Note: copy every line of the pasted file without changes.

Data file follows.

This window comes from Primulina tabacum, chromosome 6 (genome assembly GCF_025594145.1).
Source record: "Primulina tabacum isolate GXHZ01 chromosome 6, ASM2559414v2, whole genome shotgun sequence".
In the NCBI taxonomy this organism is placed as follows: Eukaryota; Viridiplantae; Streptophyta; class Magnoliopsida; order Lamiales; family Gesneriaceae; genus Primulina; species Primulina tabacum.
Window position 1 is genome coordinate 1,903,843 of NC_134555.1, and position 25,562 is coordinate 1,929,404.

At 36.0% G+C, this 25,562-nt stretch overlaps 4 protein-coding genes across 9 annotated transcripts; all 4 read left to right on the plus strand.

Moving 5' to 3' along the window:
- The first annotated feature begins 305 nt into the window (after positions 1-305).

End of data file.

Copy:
This window comes from Primulina tabacum, chromosome 6 (genome assembly GCF_025594145.1).
Source record: "Primulina tabacum isolate GXHZ01 chromosome 6, ASM2559414v2, whole genome shotgun sequence".
In the NCBI taxonomy this organism is placed as follows: Eukaryota; Viridiplantae; Streptophyta; class Magnoliopsida; order Lamiales; family Gesneriaceae; genus Primulina; species Primulina tabacum.
Window position 1 is genome coordinate 1,903,843 of NC_134555.1, and position 25,562 is coordinate 1,929,404.

At 36.0% G+C, this 25,562-nt stretch overlaps 4 protein-coding genes across 9 annotated transcripts; all 4 read left to right on the plus strand.

Moving 5' to 3' along the window:
- The first annotated feature begins 305 nt into the window (after positions 1-305).